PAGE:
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Nu? Yiddish and Ebonics

Poster: jsrechts@imap.unc.edu

Boroghul -  You mention your cousins scattered around the US speak a
different dialects of

Yiddish is hardly uniform.  A Galiztianer (one from what is now Poland)
has a hard time understand a Litvak (Latvian, Lithuanian). 
And both would have a hard time understanding a Jew from Ukraine.  My
Yiddish teacher is a Litvak,
my family is Galitzianer and he keeps telling me "No, that's

Around 1910 a number of Yiddish scholars had a conference and
established a standardized
written Yiddish which is a cross between the Slavic Litvak and the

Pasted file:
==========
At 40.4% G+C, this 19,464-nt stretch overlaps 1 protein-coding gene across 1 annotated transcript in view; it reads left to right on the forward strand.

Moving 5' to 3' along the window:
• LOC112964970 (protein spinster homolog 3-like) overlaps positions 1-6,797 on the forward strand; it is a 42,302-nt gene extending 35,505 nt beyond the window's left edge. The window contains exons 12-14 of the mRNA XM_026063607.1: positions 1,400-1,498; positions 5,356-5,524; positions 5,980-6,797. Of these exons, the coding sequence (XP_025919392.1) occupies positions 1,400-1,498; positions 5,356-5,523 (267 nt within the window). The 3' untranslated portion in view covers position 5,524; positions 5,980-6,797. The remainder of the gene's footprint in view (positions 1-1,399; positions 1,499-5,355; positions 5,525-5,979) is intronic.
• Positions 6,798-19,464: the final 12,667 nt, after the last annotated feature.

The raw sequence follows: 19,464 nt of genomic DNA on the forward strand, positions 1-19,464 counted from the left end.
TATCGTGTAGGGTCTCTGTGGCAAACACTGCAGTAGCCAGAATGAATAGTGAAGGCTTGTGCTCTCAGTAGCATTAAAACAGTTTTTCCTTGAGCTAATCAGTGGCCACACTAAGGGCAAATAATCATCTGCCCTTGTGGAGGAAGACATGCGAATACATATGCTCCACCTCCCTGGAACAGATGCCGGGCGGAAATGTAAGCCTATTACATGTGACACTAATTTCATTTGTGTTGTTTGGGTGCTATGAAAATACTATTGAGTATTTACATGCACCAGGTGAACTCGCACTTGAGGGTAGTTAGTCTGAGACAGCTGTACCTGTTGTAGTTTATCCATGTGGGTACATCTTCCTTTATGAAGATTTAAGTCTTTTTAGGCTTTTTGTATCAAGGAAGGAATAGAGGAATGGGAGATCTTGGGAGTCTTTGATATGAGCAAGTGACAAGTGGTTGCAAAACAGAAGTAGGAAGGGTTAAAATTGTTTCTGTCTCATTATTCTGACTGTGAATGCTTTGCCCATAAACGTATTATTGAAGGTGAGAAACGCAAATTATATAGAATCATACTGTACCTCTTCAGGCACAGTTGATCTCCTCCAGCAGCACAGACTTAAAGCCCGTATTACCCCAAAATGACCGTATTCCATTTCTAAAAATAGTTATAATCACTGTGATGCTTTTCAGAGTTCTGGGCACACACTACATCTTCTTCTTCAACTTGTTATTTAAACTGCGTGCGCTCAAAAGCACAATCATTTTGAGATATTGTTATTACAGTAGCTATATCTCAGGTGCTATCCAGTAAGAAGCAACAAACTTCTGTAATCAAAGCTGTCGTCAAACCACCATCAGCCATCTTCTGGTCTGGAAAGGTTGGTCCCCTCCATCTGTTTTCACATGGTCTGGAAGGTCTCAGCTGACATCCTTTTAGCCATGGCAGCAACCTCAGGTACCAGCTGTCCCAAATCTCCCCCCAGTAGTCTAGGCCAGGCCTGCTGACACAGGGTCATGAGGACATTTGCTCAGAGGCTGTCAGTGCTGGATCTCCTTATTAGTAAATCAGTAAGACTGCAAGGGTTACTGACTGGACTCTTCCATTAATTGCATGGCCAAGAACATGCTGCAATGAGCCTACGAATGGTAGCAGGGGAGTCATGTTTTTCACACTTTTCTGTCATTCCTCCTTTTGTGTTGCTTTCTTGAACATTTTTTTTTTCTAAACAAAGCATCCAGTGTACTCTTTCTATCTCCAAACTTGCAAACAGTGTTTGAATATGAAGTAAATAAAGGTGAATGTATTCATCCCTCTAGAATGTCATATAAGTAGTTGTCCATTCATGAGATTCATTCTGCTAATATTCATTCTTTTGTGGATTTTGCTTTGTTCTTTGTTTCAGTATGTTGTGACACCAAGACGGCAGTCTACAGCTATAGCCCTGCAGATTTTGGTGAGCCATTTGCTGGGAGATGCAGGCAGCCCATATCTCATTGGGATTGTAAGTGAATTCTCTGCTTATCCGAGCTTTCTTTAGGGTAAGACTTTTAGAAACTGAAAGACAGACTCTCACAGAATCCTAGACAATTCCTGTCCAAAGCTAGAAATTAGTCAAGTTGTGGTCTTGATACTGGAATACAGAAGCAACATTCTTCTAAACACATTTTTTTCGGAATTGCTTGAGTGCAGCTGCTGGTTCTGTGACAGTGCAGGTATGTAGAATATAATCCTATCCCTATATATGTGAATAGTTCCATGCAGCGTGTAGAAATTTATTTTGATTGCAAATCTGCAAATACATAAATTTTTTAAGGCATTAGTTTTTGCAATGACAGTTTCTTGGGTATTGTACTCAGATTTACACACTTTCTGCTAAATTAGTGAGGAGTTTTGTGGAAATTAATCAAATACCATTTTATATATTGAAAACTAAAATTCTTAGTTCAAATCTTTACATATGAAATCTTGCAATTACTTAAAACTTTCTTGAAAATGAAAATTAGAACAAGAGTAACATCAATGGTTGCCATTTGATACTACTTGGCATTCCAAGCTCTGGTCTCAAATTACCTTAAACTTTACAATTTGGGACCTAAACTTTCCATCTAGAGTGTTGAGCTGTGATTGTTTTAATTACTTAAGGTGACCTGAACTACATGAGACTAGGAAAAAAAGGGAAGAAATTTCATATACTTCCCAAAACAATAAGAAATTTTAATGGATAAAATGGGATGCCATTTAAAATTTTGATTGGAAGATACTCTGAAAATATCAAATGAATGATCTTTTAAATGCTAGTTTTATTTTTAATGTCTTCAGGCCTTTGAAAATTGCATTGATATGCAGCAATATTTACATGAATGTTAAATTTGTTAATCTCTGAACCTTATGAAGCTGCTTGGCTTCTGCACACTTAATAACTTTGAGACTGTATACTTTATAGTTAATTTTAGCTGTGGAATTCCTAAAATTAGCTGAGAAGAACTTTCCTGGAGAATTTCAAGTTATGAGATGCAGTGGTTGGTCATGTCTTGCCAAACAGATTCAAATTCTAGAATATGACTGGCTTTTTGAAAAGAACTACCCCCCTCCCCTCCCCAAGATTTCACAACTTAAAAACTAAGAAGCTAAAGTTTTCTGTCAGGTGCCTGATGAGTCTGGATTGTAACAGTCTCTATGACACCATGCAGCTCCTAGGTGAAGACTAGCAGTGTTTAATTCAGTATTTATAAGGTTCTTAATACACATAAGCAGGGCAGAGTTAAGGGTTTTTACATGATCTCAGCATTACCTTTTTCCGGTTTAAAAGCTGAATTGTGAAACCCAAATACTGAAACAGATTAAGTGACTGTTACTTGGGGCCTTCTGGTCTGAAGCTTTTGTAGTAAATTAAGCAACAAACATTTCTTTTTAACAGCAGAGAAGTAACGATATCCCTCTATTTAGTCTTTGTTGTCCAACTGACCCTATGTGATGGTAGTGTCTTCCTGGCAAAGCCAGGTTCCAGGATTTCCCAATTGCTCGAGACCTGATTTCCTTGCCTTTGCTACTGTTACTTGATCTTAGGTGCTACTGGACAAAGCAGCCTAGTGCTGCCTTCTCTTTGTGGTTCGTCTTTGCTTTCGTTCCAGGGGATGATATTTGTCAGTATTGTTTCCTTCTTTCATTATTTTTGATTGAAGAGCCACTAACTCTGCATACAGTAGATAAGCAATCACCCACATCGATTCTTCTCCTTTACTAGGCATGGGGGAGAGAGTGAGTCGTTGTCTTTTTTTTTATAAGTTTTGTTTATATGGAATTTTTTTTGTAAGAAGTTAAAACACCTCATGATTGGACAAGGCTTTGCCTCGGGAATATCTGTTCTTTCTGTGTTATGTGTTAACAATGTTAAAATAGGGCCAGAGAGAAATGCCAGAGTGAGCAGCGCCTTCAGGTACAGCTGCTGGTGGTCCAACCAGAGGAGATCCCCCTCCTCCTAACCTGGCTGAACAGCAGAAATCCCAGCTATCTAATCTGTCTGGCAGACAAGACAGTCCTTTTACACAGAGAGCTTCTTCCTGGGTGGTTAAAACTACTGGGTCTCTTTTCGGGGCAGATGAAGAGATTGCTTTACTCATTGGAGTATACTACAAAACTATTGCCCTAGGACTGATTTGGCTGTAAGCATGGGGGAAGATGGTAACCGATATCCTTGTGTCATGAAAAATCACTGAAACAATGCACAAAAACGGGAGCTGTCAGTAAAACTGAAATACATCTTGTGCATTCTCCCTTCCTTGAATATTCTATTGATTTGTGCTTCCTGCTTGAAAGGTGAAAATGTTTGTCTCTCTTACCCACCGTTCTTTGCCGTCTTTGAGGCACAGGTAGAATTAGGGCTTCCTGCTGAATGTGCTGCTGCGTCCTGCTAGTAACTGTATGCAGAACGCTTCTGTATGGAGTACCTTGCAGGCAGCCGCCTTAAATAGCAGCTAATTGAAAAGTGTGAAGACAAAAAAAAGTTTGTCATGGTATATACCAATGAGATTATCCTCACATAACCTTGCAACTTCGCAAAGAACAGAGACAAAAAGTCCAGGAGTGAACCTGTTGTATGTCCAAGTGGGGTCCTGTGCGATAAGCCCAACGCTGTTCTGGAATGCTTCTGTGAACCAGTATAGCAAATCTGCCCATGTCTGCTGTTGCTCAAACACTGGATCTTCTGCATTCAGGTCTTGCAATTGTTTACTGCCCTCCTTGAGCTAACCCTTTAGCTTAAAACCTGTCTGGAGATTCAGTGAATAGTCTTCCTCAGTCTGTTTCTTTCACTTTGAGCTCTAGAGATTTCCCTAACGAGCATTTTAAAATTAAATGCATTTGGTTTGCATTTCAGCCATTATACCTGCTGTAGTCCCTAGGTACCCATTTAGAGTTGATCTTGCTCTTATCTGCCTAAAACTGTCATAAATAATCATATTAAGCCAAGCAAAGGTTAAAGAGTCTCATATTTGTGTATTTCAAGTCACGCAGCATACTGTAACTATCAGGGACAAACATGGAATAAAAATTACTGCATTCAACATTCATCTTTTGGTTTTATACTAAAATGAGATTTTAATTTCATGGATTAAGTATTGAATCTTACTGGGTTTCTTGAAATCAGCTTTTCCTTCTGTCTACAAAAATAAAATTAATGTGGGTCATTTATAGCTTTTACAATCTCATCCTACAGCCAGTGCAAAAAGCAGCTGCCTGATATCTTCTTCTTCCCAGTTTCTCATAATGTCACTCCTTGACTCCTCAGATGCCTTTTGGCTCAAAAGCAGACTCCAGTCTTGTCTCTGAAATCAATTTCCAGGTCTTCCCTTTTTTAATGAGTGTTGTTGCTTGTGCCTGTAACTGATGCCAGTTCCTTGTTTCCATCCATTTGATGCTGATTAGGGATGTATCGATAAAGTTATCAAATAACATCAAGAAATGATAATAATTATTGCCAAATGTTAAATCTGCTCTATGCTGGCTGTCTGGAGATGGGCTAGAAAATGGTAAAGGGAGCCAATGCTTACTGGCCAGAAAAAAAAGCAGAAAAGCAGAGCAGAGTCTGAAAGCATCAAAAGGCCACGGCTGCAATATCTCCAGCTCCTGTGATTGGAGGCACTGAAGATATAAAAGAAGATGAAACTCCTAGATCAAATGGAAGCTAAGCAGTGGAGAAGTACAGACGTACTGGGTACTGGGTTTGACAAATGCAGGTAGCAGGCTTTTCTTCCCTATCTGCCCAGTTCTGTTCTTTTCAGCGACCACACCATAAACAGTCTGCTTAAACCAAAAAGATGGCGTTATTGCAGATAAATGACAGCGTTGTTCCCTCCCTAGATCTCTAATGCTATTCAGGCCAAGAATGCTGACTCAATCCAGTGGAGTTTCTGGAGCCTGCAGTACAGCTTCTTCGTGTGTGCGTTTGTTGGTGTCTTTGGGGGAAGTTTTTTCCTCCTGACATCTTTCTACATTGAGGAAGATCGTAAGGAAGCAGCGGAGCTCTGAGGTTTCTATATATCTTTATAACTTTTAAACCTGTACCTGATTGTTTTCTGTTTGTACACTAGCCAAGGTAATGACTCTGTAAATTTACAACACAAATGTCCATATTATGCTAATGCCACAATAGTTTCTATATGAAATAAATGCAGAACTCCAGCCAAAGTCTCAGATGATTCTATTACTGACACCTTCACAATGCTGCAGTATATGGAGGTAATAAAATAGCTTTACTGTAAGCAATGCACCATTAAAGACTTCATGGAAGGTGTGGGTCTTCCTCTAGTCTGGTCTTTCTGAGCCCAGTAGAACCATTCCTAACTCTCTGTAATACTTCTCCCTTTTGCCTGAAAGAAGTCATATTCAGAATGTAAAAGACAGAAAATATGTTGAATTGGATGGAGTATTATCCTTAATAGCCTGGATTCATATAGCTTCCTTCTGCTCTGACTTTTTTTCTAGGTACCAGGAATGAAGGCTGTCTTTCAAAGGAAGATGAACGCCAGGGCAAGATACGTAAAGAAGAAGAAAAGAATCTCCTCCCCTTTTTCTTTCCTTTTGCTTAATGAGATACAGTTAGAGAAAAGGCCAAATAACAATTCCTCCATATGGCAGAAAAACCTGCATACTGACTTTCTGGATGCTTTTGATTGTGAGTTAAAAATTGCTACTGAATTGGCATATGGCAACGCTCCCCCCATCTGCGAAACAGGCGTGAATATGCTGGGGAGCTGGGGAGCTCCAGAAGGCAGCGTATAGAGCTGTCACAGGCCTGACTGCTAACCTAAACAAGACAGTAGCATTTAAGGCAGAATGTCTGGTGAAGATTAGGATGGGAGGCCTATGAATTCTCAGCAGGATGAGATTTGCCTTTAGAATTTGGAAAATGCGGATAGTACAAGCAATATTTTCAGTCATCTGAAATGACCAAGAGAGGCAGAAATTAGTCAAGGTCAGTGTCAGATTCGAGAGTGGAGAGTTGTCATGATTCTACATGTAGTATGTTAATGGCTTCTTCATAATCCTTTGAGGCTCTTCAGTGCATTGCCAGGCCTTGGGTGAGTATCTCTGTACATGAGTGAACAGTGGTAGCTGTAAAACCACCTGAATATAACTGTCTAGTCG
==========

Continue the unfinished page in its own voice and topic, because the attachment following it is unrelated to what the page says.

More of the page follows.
heavily Germanic Yiddish of the Galitzianer..

I believe it's too early to say what will happen with Ebonics.  It may
die off, it may not.
But we can't write it off as "bogus".  

Corun - some medieval Christian (and Arabic) scholars did learn Hebrew.
It was done not so much
out of respect for Jewish religion and culture but as a way to refute
Jewish traditions in various polemical treatises.

And now for a joke:  What do you call a marriage between a Litvak and a
A mixed marriage.


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